Guests are going to provide purchase links, social media contacts, and more. When you include these, here is another tip: Set all links up to open in a new window. The reader might want to browse your site, but if a link overwrites the page they may not come back. Don’t give them a reason to say no.

Remember, you’re also building goodwill here. One day you’re going to need a place to post about your next book. People will remember how helpful you were, and volunteer their space for you.

Next topic: Regular Features. There are any number of things you can do on a weekly basis that will keep people coming back to your blog. For myself, I try to make Lisa Burton Radio a weekly post. I’ve been moderately successful, but Lisa always needs guests. Drop me a line if you’re interested.

Maybe you have something else that could be a weekly event. Maybe you’re a baker, belong to an aquarium group, or have other interests that could make a weekly post.

You don’t have to be original, but it helps. There are all kinds of prompts in the blog world, and most of them are a lot of fun. There are photographic writing prompts, Wednesday Wander, Thursday Doors where people post photos and write about the doors, Friday Haiku, book reviews, all kinds of things. Whatever you do, be consistent with it. Some people get into these and want to see your weekly micro- fiction, door photos, etc. Once they get used to coming back, they’ll keep coming back. Maybe they’ll spot your next book sale or release.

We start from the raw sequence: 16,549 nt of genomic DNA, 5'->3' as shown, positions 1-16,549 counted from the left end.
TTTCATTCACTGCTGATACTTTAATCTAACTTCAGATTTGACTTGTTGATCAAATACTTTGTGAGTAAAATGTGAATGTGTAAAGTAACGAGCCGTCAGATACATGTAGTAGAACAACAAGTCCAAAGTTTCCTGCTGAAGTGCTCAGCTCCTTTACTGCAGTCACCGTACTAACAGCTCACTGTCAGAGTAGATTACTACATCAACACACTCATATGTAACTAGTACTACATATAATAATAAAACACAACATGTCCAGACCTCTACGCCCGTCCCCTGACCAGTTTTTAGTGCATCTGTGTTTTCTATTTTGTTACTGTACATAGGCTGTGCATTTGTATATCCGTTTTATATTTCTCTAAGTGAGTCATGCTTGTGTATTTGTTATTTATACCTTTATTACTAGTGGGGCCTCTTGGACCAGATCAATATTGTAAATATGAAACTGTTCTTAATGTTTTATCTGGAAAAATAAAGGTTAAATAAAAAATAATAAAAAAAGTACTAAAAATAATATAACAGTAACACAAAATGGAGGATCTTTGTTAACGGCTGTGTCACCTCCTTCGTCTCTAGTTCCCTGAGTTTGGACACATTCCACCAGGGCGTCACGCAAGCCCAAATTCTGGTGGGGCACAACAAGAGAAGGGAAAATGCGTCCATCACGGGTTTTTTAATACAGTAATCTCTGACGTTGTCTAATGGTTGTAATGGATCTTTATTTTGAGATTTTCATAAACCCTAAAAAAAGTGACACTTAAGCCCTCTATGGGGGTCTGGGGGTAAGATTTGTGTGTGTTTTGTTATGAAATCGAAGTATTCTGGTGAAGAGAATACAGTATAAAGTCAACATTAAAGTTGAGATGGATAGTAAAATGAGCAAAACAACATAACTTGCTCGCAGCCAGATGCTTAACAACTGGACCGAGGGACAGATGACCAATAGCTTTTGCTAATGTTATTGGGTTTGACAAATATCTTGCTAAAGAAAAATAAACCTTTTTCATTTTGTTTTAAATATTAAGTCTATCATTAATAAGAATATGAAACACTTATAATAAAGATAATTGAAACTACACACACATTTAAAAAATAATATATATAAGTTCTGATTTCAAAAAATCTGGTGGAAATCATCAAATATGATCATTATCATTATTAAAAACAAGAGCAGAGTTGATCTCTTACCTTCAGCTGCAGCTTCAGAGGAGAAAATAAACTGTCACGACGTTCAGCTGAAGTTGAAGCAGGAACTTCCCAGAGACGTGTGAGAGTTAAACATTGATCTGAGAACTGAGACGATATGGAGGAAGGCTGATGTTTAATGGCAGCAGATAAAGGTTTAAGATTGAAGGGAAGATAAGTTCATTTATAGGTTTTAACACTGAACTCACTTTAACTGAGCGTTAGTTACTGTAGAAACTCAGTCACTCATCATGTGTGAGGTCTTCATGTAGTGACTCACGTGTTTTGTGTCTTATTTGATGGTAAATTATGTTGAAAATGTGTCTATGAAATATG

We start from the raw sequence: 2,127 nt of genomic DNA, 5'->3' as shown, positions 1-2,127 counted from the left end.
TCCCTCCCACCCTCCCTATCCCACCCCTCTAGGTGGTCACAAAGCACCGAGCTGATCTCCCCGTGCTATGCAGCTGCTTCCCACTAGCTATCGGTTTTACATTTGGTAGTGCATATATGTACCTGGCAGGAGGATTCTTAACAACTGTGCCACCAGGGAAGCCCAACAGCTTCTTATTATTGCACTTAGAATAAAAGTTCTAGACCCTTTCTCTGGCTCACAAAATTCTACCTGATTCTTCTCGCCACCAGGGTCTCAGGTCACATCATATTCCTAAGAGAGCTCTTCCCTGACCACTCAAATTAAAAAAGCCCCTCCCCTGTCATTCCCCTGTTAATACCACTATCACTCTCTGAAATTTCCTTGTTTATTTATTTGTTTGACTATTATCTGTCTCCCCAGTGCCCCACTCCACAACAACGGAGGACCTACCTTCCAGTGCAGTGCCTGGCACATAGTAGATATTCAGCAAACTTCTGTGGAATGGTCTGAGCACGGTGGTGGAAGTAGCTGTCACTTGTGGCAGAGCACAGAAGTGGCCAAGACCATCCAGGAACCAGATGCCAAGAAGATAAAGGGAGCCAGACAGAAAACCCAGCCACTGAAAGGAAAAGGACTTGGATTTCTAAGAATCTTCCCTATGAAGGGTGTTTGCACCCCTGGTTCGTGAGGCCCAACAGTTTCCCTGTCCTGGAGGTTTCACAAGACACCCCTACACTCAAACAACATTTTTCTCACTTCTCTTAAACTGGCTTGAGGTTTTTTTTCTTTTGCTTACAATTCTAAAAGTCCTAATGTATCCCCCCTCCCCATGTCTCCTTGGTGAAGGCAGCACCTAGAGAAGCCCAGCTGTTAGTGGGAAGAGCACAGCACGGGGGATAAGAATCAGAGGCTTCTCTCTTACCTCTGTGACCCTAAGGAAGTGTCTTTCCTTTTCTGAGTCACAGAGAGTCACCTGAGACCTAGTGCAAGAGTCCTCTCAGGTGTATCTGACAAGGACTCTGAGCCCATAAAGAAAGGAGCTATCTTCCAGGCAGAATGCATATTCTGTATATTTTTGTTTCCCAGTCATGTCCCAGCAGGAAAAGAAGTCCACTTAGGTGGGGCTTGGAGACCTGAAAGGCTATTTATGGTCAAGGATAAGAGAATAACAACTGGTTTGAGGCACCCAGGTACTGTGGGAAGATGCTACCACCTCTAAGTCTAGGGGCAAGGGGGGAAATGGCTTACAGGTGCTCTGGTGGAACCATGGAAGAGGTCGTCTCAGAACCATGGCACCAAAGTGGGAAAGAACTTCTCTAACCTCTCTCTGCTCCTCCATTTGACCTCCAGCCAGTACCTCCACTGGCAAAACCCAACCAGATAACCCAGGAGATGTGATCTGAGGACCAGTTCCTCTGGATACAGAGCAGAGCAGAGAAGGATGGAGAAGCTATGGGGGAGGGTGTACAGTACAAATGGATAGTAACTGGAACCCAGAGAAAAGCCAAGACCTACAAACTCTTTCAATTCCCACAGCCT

The beauty of the weekly events is that you become part of a community. This community can bring a lot of eyes to your product.

There are some things I don’t do that will increase your blog following. Everyone has to decide these on their own, but I’ll brief on them here.

Reblogging: Okay, I do some of this. I try to reserve it for outstanding posts I find, and friends with something to promote. I’ve watched bloggers build up a large following by reblogging lots of content, but there is a down side. Remember back in the first post where I mentioned that you are the brand. This means that most of your content needs to be original. You want followers, but you also want quality followers. If you’re only gaining non-active followers you aren’t gaining much. It will increase your numbers though.

Lists: People love lists. These can be in the form of what to do, what to wear, what not to do, etc. They can also be lists of useful blog posts, like Story Empire does on Fridays. These can get the comments jump started too.

Infographics: You’ve seen those ven diagrams that are kind of cartoony. People love them, and I can’t deny they catch the eye. There are apps out there to create them, and they could even become a weekly post.

Awards: If you’ve been blogging for more than a week, you’ve likely been presented with the Leibster Award. There are hundreds of awards in the blogging world. Accepting an award means you answer the questions posed, then come up with a list of your own questions to pass on. You are the brand, and these can really help people learn about you. The downside is you have to narc out a group of your friends and pass the award along, like a chain letter. They will draw eyes to your blog though.